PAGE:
According to the final rule, any entities that have originated at least 100 “covered credit transactions” for small businesses in each of the previous two calendar years fall under the rule’s requirements.  

$5 million threshold

Defining "small business" under the rule

What will the CFPB consider a small business under the CFPB data collection rule?

The CFPB has defined small businesses as those with $5 million or less in gross annual revenue the preceding fiscal year.

What is a “covered" credit transaction?

Loans, lines of credit, credit cards, and merchant cash advances (MCAs) are the types of credit transactions that new data collection requirements cover. MCAs include transactions for agricultural purposes and those that are HMDA-reportable transactions. The rule defines a “covered credit transaction” as one that meets the definition of business credit under existing Regulation B, with certain exceptions.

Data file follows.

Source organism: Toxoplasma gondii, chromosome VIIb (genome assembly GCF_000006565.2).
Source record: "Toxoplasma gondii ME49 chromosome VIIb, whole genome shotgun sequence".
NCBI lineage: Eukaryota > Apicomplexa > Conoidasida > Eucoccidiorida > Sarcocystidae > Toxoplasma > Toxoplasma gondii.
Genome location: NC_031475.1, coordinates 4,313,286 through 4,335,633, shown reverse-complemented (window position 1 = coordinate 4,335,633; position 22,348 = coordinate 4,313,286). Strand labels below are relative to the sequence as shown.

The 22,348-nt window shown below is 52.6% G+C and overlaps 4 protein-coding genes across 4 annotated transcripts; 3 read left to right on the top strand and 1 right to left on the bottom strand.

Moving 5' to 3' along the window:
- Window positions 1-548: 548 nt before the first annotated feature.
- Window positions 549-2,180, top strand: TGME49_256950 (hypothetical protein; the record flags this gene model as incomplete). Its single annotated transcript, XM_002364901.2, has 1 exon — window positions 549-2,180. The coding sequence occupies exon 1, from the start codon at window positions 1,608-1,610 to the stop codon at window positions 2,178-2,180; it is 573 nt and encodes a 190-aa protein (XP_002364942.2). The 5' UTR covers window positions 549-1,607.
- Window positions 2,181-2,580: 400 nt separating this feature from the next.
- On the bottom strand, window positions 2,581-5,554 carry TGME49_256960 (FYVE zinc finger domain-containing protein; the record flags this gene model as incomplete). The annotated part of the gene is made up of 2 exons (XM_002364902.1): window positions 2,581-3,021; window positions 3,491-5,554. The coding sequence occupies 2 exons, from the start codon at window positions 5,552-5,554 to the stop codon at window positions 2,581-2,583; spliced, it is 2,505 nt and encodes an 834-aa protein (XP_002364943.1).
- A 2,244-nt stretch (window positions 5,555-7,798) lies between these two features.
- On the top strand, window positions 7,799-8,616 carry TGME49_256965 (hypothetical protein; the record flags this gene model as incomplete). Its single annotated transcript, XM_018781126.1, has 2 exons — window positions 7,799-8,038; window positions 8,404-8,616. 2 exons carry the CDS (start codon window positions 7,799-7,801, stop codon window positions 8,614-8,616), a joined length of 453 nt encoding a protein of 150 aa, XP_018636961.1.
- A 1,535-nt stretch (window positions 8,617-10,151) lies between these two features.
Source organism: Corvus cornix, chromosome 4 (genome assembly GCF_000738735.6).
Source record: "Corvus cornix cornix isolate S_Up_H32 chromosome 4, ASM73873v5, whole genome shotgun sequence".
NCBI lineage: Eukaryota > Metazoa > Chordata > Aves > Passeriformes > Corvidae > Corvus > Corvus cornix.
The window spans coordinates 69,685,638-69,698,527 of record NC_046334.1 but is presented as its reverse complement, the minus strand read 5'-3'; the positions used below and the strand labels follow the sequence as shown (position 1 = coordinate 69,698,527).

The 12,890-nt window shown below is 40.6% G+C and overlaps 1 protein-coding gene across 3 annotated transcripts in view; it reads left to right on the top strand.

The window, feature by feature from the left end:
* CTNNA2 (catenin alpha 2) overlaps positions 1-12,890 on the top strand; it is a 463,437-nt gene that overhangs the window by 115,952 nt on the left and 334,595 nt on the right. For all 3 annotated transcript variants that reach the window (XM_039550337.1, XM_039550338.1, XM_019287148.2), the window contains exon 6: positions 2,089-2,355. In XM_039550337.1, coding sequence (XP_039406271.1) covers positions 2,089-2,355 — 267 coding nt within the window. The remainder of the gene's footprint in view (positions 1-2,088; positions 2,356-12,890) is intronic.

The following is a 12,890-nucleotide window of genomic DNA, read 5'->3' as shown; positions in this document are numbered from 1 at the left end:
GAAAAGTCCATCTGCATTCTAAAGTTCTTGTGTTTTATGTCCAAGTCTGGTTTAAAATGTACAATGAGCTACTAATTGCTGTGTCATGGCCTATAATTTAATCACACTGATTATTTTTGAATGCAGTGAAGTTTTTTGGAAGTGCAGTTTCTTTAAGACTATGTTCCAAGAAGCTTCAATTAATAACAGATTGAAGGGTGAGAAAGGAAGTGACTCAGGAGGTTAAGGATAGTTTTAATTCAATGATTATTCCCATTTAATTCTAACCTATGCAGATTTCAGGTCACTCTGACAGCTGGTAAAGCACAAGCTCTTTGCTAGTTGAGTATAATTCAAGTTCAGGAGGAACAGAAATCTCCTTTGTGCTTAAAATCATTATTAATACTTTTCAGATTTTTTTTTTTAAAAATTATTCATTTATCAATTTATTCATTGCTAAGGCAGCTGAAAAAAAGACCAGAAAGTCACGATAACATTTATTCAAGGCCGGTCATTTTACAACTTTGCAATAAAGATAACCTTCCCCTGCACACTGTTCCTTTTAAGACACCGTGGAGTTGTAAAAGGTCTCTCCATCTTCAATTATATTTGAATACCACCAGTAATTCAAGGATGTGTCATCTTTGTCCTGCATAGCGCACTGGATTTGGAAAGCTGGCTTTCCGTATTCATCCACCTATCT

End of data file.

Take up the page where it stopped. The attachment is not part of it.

Which credit transactions are excluded from data collection requirements?

The types of transactions excluded from the rule are trade credit, public utilities credit, securities credit, and incidental credit. Factoring, leases, consumer-designated credit used for business or agricultural purposes, credit secured by certain investment properties, transactions that are reportable under the Home Mortgage Disclosure Act of 1975 (HMDA), and insurance premium financing. are also excluded transactions, according to the final rule. 

What triggers the CFPB's requirement to report business loan data?

A “covered application”—which triggers data collection, reporting, and related requirements when submitted by a small business—is an oral or written request for a covered credit transaction that is made in accordance with procedures used by a financial institution for the type of credit requested. The rule says this definition of covered application is largely consistent with the existing Regulation B definition of that term. However, covered applications for purposes of this rule do not include (1) reevaluation, extension, or renewal requests on existing business credit accounts, unless the request seeks additional credit amounts; or (2) inquiries and requalification requests.